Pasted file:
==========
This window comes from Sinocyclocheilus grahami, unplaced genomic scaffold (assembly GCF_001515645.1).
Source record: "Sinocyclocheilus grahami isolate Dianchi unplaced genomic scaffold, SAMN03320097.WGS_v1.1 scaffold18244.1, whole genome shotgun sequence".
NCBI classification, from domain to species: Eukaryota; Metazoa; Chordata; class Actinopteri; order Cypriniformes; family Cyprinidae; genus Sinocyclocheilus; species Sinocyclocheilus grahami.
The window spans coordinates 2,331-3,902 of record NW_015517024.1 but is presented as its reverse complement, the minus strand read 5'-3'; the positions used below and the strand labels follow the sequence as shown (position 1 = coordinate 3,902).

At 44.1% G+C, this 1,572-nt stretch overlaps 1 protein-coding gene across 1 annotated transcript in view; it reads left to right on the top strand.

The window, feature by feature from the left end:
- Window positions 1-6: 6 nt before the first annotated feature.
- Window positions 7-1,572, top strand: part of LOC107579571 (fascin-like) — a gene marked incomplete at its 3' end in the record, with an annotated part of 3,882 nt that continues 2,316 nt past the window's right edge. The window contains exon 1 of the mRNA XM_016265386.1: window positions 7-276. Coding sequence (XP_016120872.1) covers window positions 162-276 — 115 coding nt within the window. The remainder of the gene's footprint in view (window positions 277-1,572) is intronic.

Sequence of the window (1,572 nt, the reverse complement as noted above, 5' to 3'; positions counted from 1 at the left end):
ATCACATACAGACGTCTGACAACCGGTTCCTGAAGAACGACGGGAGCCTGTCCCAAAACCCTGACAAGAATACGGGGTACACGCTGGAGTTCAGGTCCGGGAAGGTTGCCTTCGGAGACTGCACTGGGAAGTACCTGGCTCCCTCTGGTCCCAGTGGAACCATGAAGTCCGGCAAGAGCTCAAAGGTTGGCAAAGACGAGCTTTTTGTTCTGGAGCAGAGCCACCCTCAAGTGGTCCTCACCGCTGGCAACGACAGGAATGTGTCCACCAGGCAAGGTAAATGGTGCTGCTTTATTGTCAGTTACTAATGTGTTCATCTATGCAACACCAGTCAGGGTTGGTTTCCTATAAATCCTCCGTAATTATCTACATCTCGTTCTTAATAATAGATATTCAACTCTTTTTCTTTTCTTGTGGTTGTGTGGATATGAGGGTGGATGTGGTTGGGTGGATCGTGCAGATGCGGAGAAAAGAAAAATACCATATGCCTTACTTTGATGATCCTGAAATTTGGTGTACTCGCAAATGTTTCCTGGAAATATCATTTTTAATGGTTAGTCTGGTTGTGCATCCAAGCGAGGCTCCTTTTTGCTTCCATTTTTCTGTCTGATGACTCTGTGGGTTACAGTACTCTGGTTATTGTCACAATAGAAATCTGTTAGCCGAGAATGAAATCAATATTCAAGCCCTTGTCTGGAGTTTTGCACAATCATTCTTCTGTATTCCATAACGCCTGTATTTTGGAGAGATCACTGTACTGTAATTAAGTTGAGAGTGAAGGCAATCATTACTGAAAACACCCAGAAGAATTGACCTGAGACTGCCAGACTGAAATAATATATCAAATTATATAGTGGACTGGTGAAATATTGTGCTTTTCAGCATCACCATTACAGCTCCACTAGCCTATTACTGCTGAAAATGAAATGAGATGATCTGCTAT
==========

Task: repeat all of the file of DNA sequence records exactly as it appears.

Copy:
This window comes from Sinocyclocheilus grahami, unplaced genomic scaffold (assembly GCF_001515645.1).
Source record: "Sinocyclocheilus grahami isolate Dianchi unplaced genomic scaffold, SAMN03320097.WGS_v1.1 scaffold18244.1, whole genome shotgun sequence".
NCBI classification, from domain to species: Eukaryota; Metazoa; Chordata; class Actinopteri; order Cypriniformes; family Cyprinidae; genus Sinocyclocheilus; species Sinocyclocheilus grahami.
The window spans coordinates 2,331-3,902 of record NW_015517024.1 but is presented as its reverse complement, the minus strand read 5'-3'; the positions used below and the strand labels follow the sequence as shown (position 1 = coordinate 3,902).

At 44.1% G+C, this 1,572-nt stretch overlaps 1 protein-coding gene across 1 annotated transcript in view; it reads left to right on the top strand.

The window, feature by feature from the left end:
- Window positions 1-6: 6 nt before the first annotated feature.
- Window positions 7-1,572, top strand: part of LOC107579571 (fascin-like) — a gene marked incomplete at its 3' end in the record, with an annotated part of 3,882 nt that continues 2,316 nt past the window's right edge. The window contains exon 1 of the mRNA XM_016265386.1: window positions 7-276. Coding sequence (XP_016120872.1) covers window positions 162-276 — 115 coding nt within the window. The remainder of the gene's footprint in view (window positions 277-1,572) is intronic.

Sequence of the window (1,572 nt, the reverse complement as noted above, 5' to 3'; positions counted from 1 at the left end):
ATCACATACAGACGTCTGACAACCGGTTCCTGAAGAACGACGGGAGCCTGTCCCAAAACCCTGACAAGAATACGGGGTACACGCTGGAGTTCAGGTCCGGGAAGGTTGCCTTCGGAGACTGCACTGGGAAGTACCTGGCTCCCTCTGGTCCCAGTGGAACCATGAAGTCCGGCAAGAGCTCAAAGGTTGGCAAAGACGAGCTTTTTGTTCTGGAGCAGAGCCACCCTCAAGTGGTCCTCACCGCTGGCAACGACAGGAATGTGTCCACCAGGCAAGGTAAATGGTGCTGCTTTATTGTCAGTTACTAATGTGTTCATCTATGCAACACCAGTCAGGGTTGGTTTCCTATAAATCCTCCGTAATTATCTACATCTCGTTCTTAATAATAGATATTCAACTCTTTTTCTTTTCTTGTGGTTGTGTGGATATGAGGGTGGATGTGGTTGGGTGGATCGTGCAGATGCGGAGAAAAGAAAAATACCATATGCCTTACTTTGATGATCCTGAAATTTGGTGTACTCGCAAATGTTTCCTGGAAATATCATTTTTAATGGTTAGTCTGGTTGTGCATCCAAGCGAGGCTCCTTTTTGCTTCCATTTTTCTGTCTGATGACTCTGTGGGTTACAGTACTCTGGTTATTGTCACAATAGAAATCTGTTAGCCGAGAATGAAATCAATATTCAAGCCCTTGTCTGGAGTTTTGCACAATCATTCTTCTGTATTCCATAACGCCTGTATTTTGGAGAGATCACTGTACTGTAATTAAGTTGAGAGTGAAGGCAATCATTACTGAAAACACCCAGAAGAATTGACCTGAGACTGCCAGACTGAAATAATATATCAAATTATATAGTGGACTGGTGAAATATTGTGCTTTTCAGCATCACCATTACAGCTCCACTAGCCTATTACTGCTGAAAATGAAATGAGATGATCTGCTAT